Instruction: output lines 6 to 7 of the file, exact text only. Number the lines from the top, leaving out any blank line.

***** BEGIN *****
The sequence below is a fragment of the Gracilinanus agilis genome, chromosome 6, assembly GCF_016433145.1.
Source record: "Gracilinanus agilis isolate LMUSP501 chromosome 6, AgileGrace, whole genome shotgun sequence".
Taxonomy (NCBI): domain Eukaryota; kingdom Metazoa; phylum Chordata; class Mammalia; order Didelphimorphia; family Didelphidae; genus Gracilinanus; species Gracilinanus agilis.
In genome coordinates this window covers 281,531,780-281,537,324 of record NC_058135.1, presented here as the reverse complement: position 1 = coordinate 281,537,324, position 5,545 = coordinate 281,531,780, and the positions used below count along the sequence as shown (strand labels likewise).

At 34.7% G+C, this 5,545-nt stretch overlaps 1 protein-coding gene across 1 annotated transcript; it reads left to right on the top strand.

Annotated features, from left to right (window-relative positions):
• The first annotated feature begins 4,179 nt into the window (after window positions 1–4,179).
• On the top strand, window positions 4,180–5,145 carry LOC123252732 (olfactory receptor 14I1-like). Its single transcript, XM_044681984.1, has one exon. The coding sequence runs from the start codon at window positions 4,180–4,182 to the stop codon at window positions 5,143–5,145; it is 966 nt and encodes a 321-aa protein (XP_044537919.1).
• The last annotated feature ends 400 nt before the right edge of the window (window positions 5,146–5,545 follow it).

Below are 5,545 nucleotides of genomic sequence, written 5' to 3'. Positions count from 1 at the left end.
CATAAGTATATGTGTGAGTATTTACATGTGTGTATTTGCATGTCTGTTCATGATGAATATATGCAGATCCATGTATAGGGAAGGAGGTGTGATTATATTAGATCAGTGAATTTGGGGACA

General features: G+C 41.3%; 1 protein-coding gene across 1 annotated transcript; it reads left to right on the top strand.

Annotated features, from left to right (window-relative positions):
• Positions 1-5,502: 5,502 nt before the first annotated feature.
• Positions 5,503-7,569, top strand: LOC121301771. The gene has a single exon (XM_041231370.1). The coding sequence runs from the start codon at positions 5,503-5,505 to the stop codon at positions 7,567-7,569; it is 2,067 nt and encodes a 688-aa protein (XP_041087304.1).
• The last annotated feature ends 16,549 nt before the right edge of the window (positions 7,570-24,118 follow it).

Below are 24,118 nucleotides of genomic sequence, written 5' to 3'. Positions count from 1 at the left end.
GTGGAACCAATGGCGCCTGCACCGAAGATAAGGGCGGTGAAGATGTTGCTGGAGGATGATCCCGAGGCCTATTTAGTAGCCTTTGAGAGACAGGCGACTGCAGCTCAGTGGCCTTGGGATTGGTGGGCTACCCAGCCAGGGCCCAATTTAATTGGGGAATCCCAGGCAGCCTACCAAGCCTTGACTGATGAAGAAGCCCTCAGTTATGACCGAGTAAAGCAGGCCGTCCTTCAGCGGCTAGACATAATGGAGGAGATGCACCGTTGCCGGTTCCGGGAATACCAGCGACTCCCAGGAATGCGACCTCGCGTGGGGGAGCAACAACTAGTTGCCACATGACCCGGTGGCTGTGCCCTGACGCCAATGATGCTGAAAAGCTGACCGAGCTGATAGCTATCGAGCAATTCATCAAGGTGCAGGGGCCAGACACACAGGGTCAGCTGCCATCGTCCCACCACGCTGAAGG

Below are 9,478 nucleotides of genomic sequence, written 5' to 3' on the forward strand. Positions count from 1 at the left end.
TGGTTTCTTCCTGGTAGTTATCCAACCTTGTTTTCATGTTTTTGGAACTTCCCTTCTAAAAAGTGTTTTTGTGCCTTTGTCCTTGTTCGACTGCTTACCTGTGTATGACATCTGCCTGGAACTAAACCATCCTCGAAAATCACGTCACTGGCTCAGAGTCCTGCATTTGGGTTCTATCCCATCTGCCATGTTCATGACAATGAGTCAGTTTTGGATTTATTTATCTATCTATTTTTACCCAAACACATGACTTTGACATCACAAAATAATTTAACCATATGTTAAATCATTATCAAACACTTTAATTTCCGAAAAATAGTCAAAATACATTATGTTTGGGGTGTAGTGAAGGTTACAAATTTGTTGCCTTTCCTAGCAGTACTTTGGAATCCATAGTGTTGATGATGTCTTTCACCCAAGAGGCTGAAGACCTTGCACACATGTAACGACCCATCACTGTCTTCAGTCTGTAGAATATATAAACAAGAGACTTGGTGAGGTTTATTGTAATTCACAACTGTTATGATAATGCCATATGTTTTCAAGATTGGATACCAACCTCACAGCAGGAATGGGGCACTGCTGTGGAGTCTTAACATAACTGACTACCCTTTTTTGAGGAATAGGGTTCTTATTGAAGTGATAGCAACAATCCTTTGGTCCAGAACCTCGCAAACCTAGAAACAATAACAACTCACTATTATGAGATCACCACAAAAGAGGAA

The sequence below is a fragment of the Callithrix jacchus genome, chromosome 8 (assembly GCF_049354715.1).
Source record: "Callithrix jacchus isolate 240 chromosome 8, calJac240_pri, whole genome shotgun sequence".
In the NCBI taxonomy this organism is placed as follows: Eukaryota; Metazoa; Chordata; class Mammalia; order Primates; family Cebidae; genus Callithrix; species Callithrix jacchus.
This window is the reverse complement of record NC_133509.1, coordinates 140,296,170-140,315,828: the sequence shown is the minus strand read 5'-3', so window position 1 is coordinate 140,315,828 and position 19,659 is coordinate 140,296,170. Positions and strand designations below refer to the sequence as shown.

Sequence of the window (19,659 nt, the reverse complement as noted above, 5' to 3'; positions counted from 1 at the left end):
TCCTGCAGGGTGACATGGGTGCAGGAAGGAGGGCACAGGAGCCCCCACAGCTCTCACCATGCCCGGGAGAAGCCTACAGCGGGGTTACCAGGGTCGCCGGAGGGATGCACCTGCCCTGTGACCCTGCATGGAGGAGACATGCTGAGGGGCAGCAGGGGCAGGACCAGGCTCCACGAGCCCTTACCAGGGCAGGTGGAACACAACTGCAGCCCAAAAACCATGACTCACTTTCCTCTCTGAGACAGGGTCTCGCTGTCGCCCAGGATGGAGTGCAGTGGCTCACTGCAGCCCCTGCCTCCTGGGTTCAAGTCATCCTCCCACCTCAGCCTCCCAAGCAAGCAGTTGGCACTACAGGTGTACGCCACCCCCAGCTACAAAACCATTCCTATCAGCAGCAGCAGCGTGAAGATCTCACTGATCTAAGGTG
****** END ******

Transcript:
Annotated features, from left to right (window-relative positions):
• The first annotated feature begins 4,179 nt into the window (after window positions 1–4,179).